Summer for our students takes on a whole different meaning than summer camp and fancy vacations. It’s a time to add depth to their areas of academic interest with laser-like focus.
Colleges are interested in scholars… colleges ACCEPT scholars.
‘Scholar’ can be defined as a learned person who has profound knowledge of a particular subject. It doesn’t refer to someone who knows a little about a myriad of things but rather expertise in a particular subject. Colleges SEEK well-rounded classes rather than well-rounded students. They’d like to see depth in one or two areas of interest. This might be quantum physics and poetry or debate and art history.
So, take some time to review what subject you like in school, get specific. Did you love the Revolutionary War when you were taking AP US History? Are you obsessed with creating computer games? Do you love reading philosophy in your free time? Where do you spend your time outside of school? Are you the arts editor for your school paper, writing reviews and spending hours painting portraits of your friends then reading about 19th century artists? See what we mean? Can you tie together some of your interests to create a theme?
Craft a meaningful summer by showing colleges you went above and beyond, exemplifying your true passion for learning and show them how YOU will benefit THEIR community rather than the other way around. Meaning if you are clearly the artist/journalist then chances are you will bring your writing and painting skills to college and perhaps major in art history. BAM…they get it and see you as a contributing student.
Here are our top tips for leveraging your summer(s). And… of course we want you to weave in some rest and relaxation… preferably reading a classic while spending the weekend on the beach.
RESEARCH: Reach out to a local professor in your area of academic interest and investigate any research opportunities available for a high school student. Or, do your own research. Nothing should stop you if you have an idea. A high school senior cultivated populations of algae under her loft bed and won first place and $100,000 in the Intel Science Talent Search. We’ve had students attend RSI at MIT and take part in research that set them SO apart that they were essentially recruited by top colleges. Another great option is to explore presenting your written work at an academic conference in your targeted field of interest.
- For example, the College of Charleston in South Carolina is hosting a conference on 4/15/16 and you can submit your paper to present at the conference (due 3/3/16). The conference is an opportunity for high school and undergraduate students to present research on a variety of topics, including Southern and South Carolina politics, civil rights, political extremism, educational opportunity and economic development, political communication, human geographies and world politics.
TAKE COLLEGE CLASSES: There are amazing classes available at top colleges in their precollege programs. You can study The Physics of Stars: Their Structure and Evolution or learn about Ancient Mummies and New Technologies at U Chicago. But, you don’t have to go away to an expensive college program — you can take a local community college course if it’s in your area of academic interest. The Common Application asks if you have taken a course for college credit; so use summers to do so and to build up your level of academic expertise.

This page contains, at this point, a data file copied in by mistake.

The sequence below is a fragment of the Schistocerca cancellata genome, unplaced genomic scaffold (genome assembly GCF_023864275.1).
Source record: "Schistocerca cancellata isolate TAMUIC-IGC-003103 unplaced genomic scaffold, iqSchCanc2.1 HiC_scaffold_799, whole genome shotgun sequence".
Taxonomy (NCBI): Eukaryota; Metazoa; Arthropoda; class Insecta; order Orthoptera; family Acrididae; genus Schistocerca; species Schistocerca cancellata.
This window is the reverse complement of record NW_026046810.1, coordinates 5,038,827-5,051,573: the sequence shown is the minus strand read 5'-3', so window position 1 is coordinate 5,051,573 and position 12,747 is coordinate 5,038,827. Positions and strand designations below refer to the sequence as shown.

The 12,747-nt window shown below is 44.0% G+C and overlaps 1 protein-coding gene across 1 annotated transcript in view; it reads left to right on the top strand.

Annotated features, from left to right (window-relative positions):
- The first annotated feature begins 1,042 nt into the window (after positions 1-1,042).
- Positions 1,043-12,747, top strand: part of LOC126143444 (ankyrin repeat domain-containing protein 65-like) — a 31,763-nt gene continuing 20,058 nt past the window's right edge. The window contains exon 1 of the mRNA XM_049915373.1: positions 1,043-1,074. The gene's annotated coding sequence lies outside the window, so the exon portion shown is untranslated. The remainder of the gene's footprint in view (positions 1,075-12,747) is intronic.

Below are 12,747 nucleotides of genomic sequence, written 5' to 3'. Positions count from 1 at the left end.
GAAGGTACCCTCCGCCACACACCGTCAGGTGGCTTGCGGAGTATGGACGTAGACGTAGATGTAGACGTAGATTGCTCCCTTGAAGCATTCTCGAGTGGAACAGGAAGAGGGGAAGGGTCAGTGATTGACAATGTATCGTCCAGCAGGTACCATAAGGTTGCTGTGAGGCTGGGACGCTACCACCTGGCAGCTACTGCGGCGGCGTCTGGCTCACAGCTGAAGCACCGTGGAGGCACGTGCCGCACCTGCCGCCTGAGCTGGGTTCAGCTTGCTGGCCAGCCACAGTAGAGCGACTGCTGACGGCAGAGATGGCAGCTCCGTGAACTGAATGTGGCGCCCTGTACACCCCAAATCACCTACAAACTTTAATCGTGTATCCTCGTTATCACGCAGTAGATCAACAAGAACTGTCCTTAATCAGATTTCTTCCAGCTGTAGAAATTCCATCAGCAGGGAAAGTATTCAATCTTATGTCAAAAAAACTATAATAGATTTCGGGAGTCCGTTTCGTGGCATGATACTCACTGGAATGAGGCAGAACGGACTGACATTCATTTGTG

COLLEGE APPLICATIONS: If you are a junior, the goal is to finish them BEFORE senior fall so you can focus on your classes, not writing essays. We have been offering 4-day Application Boot Camps for 12 years so students can craft compelling college applications. If you aren’t able to join us, do at least dedicate a defined time period to your application before your classes start in the fall.
READ: If you are interested in history, create a reading list around a specific time period or event of interest. Check out the Concord Review (link) which is a compilation of high school student’s history essays. This shows you how it’s done well and makes great reading. Are you a book lover? How about reading the Harvard Classics? They are free online so no excuses. Love physics? Read renowned theoretical physicist Michio Kaku’s 2012 book, Physics of the Future.
WORK: Get a job. Lots of great college essays have been written about jobs working at McDonalds or Starbucks. Steer clear of hedge fund or law firm jobs or fancy internships, as it will be clear to admissions officers that your parents or their pals got you the gig. Holding down a job shows colleges you have discipline and initiative, not just privilege.
FORGET EXOTIC: There are lots of flashy, expensive, international community service programs where you pay to go to some exotic locale, whether it’s India or the Galapagos Islands, and do service work. But again, colleges aren’t in the dark about this. They know that some of these programs cost $6,000 to $10,000 to do community service. So, instead of just trying to think of what would be impressive, think of what would be meaningful. Can you do a community service project in your own community related to your interests and expertise? Can you change something you see needs changing? Can you make a difference?
DON’T GET CONNED: Watch out for the mass mailing marketing efforts that try to con you into plunking down lots of money because you are a “high achiever.” They simply buy mailing lists from the College Board based on your PSAT scores. They will make you think you are being selected and are unique, but check the depth of the programming. The New York Times wrote an article in 2009 about this situation or simply Google the organization and ‘Is this a con?’.
Plan your summer NOW to maximize and deepen your academic interests. Keep it simple yet deep, focused and true to your passions – there is no rest for the scholarly!